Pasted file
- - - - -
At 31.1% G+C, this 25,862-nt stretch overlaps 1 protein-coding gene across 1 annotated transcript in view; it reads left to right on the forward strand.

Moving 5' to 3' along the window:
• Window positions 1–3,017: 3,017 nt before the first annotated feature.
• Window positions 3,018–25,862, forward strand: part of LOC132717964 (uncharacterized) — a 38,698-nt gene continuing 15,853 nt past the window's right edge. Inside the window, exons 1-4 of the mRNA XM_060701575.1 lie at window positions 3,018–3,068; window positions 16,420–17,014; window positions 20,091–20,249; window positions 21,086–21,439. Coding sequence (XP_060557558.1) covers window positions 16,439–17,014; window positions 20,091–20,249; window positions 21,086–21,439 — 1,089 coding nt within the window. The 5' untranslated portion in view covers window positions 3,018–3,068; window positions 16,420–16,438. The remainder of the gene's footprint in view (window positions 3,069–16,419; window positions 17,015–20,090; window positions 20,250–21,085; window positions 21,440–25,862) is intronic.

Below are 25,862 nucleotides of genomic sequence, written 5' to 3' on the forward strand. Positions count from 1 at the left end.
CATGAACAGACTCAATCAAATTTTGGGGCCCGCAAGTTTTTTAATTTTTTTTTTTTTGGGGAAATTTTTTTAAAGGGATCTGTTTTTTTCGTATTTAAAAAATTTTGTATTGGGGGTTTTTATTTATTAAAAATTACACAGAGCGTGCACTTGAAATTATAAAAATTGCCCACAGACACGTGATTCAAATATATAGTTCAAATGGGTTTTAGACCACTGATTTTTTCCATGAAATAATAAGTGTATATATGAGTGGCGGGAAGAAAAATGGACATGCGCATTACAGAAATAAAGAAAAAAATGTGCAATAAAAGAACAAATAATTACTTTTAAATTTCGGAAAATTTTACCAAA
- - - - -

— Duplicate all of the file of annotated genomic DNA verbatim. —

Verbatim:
At 31.1% G+C, this 25,862-nt stretch overlaps 1 protein-coding gene across 1 annotated transcript in view; it reads left to right on the forward strand.

Moving 5' to 3' along the window:
• Window positions 1–3,017: 3,017 nt before the first annotated feature.
• Window positions 3,018–25,862, forward strand: part of LOC132717964 (uncharacterized) — a 38,698-nt gene continuing 15,853 nt past the window's right edge. Inside the window, exons 1-4 of the mRNA XM_060701575.1 lie at window positions 3,018–3,068; window positions 16,420–17,014; window positions 20,091–20,249; window positions 21,086–21,439. Coding sequence (XP_060557558.1) covers window positions 16,439–17,014; window positions 20,091–20,249; window positions 21,086–21,439 — 1,089 coding nt within the window. The 5' untranslated portion in view covers window positions 3,018–3,068; window positions 16,420–16,438. The remainder of the gene's footprint in view (window positions 3,069–16,419; window positions 17,015–20,090; window positions 20,250–21,085; window positions 21,440–25,862) is intronic.

Below are 25,862 nucleotides of genomic sequence, written 5' to 3' on the forward strand. Positions count from 1 at the left end.
CATGAACAGACTCAATCAAATTTTGGGGCCCGCAAGTTTTTTAATTTTTTTTTTTTTGGGGAAATTTTTTTAAAGGGATCTGTTTTTTTCGTATTTAAAAAATTTTGTATTGGGGGTTTTTATTTATTAAAAATTACACAGAGCGTGCACTTGAAATTATAAAAATTGCCCACAGACACGTGATTCAAATATATAGTTCAAATGGGTTTTAGACCACTGATTTTTTCCATGAAATAATAAGTGTATATATGAGTGGCGGGAAGAAAAATGGACATGCGCATTACAGAAATAAAGAAAAAAATGTGCAATAAAAGAACAAATAATTACTTTTAAATTTCGGAAAATTTTACCAAA